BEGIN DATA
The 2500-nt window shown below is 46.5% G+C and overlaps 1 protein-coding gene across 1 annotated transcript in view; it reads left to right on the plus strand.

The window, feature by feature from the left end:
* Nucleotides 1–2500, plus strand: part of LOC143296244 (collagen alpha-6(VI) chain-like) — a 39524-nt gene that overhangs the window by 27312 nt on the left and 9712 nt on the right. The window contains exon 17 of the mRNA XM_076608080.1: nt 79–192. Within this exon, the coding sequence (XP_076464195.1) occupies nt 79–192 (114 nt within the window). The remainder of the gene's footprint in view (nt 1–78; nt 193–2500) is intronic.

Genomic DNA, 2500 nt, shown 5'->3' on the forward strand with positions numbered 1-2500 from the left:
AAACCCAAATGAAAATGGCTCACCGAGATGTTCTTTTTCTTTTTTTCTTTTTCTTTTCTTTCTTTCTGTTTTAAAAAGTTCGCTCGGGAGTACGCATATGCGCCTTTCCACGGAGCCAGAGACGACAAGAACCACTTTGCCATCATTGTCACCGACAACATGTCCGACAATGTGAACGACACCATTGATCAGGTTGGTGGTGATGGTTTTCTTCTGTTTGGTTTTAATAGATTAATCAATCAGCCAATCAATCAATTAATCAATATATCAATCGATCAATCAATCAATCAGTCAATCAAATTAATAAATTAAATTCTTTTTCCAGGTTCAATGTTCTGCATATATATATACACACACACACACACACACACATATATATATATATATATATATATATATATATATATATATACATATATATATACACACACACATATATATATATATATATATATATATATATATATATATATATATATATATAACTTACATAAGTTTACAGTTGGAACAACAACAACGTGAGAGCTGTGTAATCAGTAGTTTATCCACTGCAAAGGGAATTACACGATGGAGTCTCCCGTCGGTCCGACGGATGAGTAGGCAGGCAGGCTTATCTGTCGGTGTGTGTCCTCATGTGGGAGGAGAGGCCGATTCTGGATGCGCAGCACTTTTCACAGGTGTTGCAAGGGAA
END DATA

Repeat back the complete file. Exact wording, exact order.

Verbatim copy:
The 2500-nt window shown below is 46.5% G+C and overlaps 1 protein-coding gene across 1 annotated transcript in view; it reads left to right on the plus strand.

The window, feature by feature from the left end:
* Nucleotides 1–2500, plus strand: part of LOC143296244 (collagen alpha-6(VI) chain-like) — a 39524-nt gene that overhangs the window by 27312 nt on the left and 9712 nt on the right. The window contains exon 17 of the mRNA XM_076608080.1: nt 79–192. Within this exon, the coding sequence (XP_076464195.1) occupies nt 79–192 (114 nt within the window). The remainder of the gene's footprint in view (nt 1–78; nt 193–2500) is intronic.

Genomic DNA, 2500 nt, shown 5'->3' on the forward strand with positions numbered 1-2500 from the left:
AAACCCAAATGAAAATGGCTCACCGAGATGTTCTTTTTCTTTTTTTCTTTTTCTTTTCTTTCTTTCTGTTTTAAAAAGTTCGCTCGGGAGTACGCATATGCGCCTTTCCACGGAGCCAGAGACGACAAGAACCACTTTGCCATCATTGTCACCGACAACATGTCCGACAATGTGAACGACACCATTGATCAGGTTGGTGGTGATGGTTTTCTTCTGTTTGGTTTTAATAGATTAATCAATCAGCCAATCAATCAATTAATCAATATATCAATCGATCAATCAATCAATCAGTCAATCAAATTAATAAATTAAATTCTTTTTCCAGGTTCAATGTTCTGCATATATATATACACACACACACACACACACACATATATATATATATATATATATATATATATATATATATATACATATATATATACACACACACATATATATATATATATATATATATATATATATATATATATATATATATATAACTTACATAAGTTTACAGTTGGAACAACAACAACGTGAGAGCTGTGTAATCAGTAGTTTATCCACTGCAAAGGGAATTACACGATGGAGTCTCCCGTCGGTCCGACGGATGAGTAGGCAGGCAGGCTTATCTGTCGGTGTGTGTCCTCATGTGGGAGGAGAGGCCGATTCTGGATGCGCAGCACTTTTCACAGGTGTTGCAAGGGAA